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Mindfulness and Meditation

What is the difference?

Mindfulness and meditation are hot topics these days and both are given a lot of press for helping people survive the stresses of modern living.

If you hear the two terms but don’t fully understand what they mean or how they differ to each other then you’re not alone.

Here is a handy guide to each, to help you decide if they are something you would like to incorporate into your daily life.

Mindfulness

The principal of mindfulness is to be more present in daily life. This means consciously bringing your attention to the experiences and sensations happening in the current moment, rather than letting your mind drift away into the past or future, as they are prone to do.

It is common to spend time looking backwards into past events; analysing actions, feeling regret, thinking about things other people have said or done or wishing to re-write history. Your mind naturally does this to enable you to learn from past mistakes, which assists your future decisions. However, spending too much time in the past can cause you to miss what is happening today, as well as encouraging feelings of depression, grief or powerlessness.

The same can be said for spending mental time in the future; planning, considering scenarios, predicting outcomes and goal-setting. It can be great to daydream or visualise where you want your life to go, but much like looking backwards, if you spend too much time thinking ahead then you miss what is happening right now. A lot of time spent with your head in the future can encourage feelings of stress or anxiety.

Living in the present—being mindful about what is happening to and around you—encourages gratitude for the life you are living today and allows you to enjoy things more fully without your head being off elsewhere. You can do this in any situation (which is not so easy with meditation).

Being mindful is something that requires conscious and regular practice before it becomes more of an automatic way of being, but over time your brain can be trained to automatically think in a more mindful manner and you may find that your reactions to external factors can become calmer as a result.

Ways to practice mindfulness:

  • Engage in hobbies that require constant concentration on your actions, such as crafts, colouring, jigsaws, puzzles, anything that takes all of your focus.
  • Use certain times or actions of the day act as a trigger to be mindful. For instance when showering, which is a common time to let your thoughts run into planning the day ahead, aim to bring your consciousness back to the present and enjoy the sensations you’re experiencing; the feel of the heat on your skin, the sound of the running water, the smell of the products and the way your body feels that day.
  • Study something intently: a flower, a piece of art, the sky, a photograph, anything that holds your attention.
  • Tune in to your five senses. Be aware of how things taste, look, smell, sound and feel. This can help keep you in the moment as well as bringing previously unnoticed joys to every day events.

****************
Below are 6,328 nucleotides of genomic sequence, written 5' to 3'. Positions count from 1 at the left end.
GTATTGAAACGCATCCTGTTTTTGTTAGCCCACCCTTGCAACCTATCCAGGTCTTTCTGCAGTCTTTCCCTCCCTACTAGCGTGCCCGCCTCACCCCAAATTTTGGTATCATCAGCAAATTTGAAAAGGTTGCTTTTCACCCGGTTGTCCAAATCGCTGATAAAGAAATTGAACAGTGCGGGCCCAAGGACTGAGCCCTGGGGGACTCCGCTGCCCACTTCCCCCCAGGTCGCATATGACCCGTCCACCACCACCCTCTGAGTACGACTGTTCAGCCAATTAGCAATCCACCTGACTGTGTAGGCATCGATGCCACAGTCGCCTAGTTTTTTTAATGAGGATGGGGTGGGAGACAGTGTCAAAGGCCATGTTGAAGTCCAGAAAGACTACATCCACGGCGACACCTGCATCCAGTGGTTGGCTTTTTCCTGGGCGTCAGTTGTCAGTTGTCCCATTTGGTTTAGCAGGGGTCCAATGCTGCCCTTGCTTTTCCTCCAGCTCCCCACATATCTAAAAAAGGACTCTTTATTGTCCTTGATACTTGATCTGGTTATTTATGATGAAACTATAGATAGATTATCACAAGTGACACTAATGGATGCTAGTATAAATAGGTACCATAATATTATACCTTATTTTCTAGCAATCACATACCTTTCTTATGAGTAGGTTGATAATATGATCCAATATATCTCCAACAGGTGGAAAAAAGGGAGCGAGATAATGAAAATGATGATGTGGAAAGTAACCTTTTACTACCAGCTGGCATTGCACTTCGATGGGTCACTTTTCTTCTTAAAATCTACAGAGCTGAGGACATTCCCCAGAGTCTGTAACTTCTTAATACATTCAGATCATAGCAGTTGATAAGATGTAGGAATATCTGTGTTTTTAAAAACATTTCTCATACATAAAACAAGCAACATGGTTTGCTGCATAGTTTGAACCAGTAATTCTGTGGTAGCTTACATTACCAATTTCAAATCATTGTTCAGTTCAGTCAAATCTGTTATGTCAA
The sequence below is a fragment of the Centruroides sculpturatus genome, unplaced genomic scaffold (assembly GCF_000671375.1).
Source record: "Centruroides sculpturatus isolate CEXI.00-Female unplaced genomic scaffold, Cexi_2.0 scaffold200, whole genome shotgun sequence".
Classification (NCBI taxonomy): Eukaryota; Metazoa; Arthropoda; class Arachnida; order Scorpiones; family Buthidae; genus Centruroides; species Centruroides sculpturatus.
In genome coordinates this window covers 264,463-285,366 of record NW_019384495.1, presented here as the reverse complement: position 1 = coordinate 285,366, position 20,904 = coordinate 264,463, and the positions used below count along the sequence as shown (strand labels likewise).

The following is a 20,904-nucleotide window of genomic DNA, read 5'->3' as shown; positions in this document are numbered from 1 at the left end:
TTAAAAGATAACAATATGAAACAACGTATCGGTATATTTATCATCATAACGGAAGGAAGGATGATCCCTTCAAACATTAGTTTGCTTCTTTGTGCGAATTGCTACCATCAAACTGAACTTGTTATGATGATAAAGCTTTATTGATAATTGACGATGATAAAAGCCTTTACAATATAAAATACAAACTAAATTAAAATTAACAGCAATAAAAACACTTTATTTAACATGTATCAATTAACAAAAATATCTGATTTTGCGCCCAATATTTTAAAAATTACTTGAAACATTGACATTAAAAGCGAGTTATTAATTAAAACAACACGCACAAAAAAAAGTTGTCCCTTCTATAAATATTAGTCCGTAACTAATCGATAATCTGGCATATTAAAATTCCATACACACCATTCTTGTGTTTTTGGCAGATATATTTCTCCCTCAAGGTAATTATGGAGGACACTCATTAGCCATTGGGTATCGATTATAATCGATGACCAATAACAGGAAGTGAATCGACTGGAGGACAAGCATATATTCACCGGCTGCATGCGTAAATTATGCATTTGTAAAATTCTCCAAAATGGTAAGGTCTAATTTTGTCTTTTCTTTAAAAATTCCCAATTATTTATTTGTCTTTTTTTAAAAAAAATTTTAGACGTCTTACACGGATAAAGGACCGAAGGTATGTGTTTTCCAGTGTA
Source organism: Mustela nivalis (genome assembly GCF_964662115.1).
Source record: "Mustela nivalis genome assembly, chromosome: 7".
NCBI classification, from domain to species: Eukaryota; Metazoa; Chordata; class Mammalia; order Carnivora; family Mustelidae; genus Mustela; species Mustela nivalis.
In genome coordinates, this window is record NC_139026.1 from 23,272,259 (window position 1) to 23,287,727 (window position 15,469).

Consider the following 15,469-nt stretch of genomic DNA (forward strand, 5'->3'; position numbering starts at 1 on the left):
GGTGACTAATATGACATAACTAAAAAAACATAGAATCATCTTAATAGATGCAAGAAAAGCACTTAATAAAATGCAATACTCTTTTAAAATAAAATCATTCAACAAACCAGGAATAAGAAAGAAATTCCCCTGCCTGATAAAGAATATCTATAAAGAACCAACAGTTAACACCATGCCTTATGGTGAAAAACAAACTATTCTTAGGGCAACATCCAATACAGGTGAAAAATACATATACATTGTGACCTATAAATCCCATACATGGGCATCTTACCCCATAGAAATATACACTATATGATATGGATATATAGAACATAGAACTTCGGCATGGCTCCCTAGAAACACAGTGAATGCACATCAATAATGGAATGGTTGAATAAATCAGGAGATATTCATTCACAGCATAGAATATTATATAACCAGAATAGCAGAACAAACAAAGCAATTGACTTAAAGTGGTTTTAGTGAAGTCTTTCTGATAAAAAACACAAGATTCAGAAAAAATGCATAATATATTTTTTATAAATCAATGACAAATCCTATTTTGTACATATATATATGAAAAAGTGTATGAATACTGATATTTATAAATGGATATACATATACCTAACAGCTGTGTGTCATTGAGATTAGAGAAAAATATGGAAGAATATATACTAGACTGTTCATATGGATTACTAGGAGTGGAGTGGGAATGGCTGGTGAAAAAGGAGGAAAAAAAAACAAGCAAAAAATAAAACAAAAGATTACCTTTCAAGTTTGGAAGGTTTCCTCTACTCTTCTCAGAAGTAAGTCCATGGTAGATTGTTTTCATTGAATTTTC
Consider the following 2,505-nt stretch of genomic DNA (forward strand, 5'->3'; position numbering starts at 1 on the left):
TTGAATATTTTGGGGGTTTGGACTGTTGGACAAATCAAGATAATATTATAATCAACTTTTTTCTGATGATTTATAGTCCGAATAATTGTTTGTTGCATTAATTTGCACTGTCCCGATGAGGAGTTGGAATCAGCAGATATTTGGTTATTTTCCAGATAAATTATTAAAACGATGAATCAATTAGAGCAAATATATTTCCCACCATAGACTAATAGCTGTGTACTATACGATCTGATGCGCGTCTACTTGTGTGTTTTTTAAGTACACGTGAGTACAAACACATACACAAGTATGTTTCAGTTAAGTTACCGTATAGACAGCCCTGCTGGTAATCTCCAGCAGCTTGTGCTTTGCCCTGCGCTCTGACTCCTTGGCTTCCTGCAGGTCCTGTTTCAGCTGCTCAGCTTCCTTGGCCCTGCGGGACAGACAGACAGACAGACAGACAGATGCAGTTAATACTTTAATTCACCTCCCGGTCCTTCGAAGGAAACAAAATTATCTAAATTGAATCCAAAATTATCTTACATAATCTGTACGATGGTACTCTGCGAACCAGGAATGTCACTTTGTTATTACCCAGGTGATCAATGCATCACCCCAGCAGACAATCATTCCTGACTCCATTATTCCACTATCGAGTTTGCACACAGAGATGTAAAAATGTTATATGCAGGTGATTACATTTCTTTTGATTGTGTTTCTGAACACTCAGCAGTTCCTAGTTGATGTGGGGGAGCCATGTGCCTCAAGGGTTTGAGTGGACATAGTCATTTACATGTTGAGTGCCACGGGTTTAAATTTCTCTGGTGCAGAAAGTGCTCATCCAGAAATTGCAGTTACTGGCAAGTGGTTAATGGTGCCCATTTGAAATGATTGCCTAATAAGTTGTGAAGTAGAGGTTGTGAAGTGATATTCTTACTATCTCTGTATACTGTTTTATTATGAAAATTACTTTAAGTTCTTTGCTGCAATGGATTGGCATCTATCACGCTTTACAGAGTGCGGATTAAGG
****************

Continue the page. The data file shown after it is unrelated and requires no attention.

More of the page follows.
• Some of the reported benefits of mindfulness include:
  • Stress reduction
  • Lowered feelings of depression or anxiety
  • Improved sleeping
  • Lowered blood pressure
  • Enhanced coping abilities
  • Increased feelings of gratitude


Meditation

Meditation is a practice of quietening the constant chatter of your mind and letting your body sit in studied stillness. The idea is to clear your mind of thoughts and simply be. If a thought comes into your mind, you can gently acknowledge it and then let it go, returning to the still mind-state of meditation.

To meditate, find a quiet, comfortable space and sit in an upright position to allow deep and easy breathing. It can help to mark an area of your home as the space you meditate in and make it a calming and comfortable place to return to. This will encourage your mind to settle before the meditation even begins.

There are a number different ways mediation can be practised:

  • Eyes closed
  • Eyes open (focusing on a set spot or a flickering candle can help with this)
  • In silence
  • Listening to gentle music or natural sounds
  • Guided by another person or recording, which could involve visualising yourself in a soothing place (such as a forest or by the sea) or exploring a particular topic or feeling.
  • Concentrating on the in-and-out action of your breath
  • Repeating a mantra that resonates with you, keeping it slow in rhythm with your breath

Time can pass quite slowly when you first begin to meditate, especially in silence. Starting with sessions of a few minutes at a time would be a good introduction, building up the duration over time. Much like mindfulness, it is something that requires regular and consistent practice to improve your technique.

Some of the reported benefits of meditation include:

•   Reduced stress

•   Lengthened attention span

•   Possible reduction of age-related memory loss

•   Lowered blood pressure

•   Improved general health

Incorporating Them into Your Life

Both mindfulness and meditation carry a long list of health benefits and no known negative side effects. They can be done in conjunction with each other or alone.

The key is not to stress over doing either of them correctly, they are called 'practices' for a reason and some sessions will go more smoothly than others. 

Relax, try out different methods and do whatever feels best for you.

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